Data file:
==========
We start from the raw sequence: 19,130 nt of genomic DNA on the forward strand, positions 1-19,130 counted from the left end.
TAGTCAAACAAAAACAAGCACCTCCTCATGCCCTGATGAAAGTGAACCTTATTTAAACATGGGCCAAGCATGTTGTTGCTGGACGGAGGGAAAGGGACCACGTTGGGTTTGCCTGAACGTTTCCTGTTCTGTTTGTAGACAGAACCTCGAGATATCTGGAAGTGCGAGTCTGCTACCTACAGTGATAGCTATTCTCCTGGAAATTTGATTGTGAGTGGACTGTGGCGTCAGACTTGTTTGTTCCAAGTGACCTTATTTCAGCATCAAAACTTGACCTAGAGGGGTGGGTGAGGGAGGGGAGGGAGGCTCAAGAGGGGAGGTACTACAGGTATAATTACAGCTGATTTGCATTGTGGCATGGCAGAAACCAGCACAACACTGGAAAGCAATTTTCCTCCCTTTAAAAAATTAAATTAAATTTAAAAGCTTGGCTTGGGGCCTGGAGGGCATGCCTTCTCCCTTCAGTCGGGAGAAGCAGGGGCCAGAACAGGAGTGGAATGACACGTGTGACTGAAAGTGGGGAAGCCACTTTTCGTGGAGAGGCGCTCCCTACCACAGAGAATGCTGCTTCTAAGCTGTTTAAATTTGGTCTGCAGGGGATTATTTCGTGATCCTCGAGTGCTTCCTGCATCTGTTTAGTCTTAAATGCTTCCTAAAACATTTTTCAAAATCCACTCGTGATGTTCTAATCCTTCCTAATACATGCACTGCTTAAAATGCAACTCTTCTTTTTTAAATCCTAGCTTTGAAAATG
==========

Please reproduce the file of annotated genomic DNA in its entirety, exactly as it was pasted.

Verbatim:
We start from the raw sequence: 19,130 nt of genomic DNA on the forward strand, positions 1-19,130 counted from the left end.
TAGTCAAACAAAAACAAGCACCTCCTCATGCCCTGATGAAAGTGAACCTTATTTAAACATGGGCCAAGCATGTTGTTGCTGGACGGAGGGAAAGGGACCACGTTGGGTTTGCCTGAACGTTTCCTGTTCTGTTTGTAGACAGAACCTCGAGATATCTGGAAGTGCGAGTCTGCTACCTACAGTGATAGCTATTCTCCTGGAAATTTGATTGTGAGTGGACTGTGGCGTCAGACTTGTTTGTTCCAAGTGACCTTATTTCAGCATCAAAACTTGACCTAGAGGGGTGGGTGAGGGAGGGGAGGGAGGCTCAAGAGGGGAGGTACTACAGGTATAATTACAGCTGATTTGCATTGTGGCATGGCAGAAACCAGCACAACACTGGAAAGCAATTTTCCTCCCTTTAAAAAATTAAATTAAATTTAAAAGCTTGGCTTGGGGCCTGGAGGGCATGCCTTCTCCCTTCAGTCGGGAGAAGCAGGGGCCAGAACAGGAGTGGAATGACACGTGTGACTGAAAGTGGGGAAGCCACTTTTCGTGGAGAGGCGCTCCCTACCACAGAGAATGCTGCTTCTAAGCTGTTTAAATTTGGTCTGCAGGGGATTATTTCGTGATCCTCGAGTGCTTCCTGCATCTGTTTAGTCTTAAATGCTTCCTAAAACATTTTTCAAAATCCACTCGTGATGTTCTAATCCTTCCTAATACATGCACTGCTTAAAATGCAACTCTTCTTTTTTAAATCCTAGCTTTGAAAATG